So, what’s the truth?  Does Nevada really provide the best domestic asset protection?  Should everyone establish a Nevada corporation, as advised by some Nevada corporate promoters?

            One answer can be found in the U.S. Chamber of Commerce’s State Liability Systems Ranking Report for 2007, in which a survey was taken not only of each state’s statutes, but also of the competence of its judges, the likelihood of summary judgment being granted in favor of a corporation, the state’s history with regard to upholding corporate veil protection, findings on class action suits, awards of punitive damages and a number of other factors.  Nevada ranked 28th in the survey.  (Delaware ranked first, where it’s been for some time). See http://www.instituteforlegalreform.com/lawsuitclimate2007/best_to_worst_poster.pdf

Looking at this, one might come to the conclusion that Delaware – not Nevada – is the perfect place to incorporate your business.  But this misses an important point.  At least nine times out of 10, the best place to incorporate one’s business is generally in the state in which your business is headquartered.  Thus, if your corporate headquarters are in Delaware, you are probably best off incorporating (or establishing a limited liability company – LLC) in Delaware.  If your business is headquartered in Nevada, you are probably best off establishing your business in Nevada.  If in Missouri, Missouri … and so on.  Why is this?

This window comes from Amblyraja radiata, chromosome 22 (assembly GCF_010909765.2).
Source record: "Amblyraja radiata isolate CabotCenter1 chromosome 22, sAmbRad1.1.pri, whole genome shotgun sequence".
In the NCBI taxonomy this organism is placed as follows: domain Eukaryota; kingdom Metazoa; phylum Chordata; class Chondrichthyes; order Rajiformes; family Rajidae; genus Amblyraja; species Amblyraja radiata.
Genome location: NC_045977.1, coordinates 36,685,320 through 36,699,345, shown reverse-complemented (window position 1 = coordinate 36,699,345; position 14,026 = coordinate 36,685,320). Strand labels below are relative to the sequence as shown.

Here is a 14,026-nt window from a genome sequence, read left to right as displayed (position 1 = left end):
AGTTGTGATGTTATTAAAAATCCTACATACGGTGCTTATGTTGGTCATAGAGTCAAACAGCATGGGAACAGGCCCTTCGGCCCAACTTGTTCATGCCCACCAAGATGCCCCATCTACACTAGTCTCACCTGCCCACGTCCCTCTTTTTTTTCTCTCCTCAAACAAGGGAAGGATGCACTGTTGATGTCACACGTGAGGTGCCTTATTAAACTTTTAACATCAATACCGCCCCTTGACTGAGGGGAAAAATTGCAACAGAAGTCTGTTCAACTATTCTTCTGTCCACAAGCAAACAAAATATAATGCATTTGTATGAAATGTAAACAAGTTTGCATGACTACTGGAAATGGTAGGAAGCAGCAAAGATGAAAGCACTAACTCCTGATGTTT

First of all, the statutes of each state can usually be superceded or at least advantageously augmented by a well-written operating agreement (in the case of a LLC) or, to a lesser degree, carefully drawn corporate by-laws (in the case of a corporation).  Thus, regardless of how a state’s business entity code is written, the defining documents for a business entity can usually establish what the owners want to accomplish – and provide excellent asset protection – without resort to that state’s “default” statutes.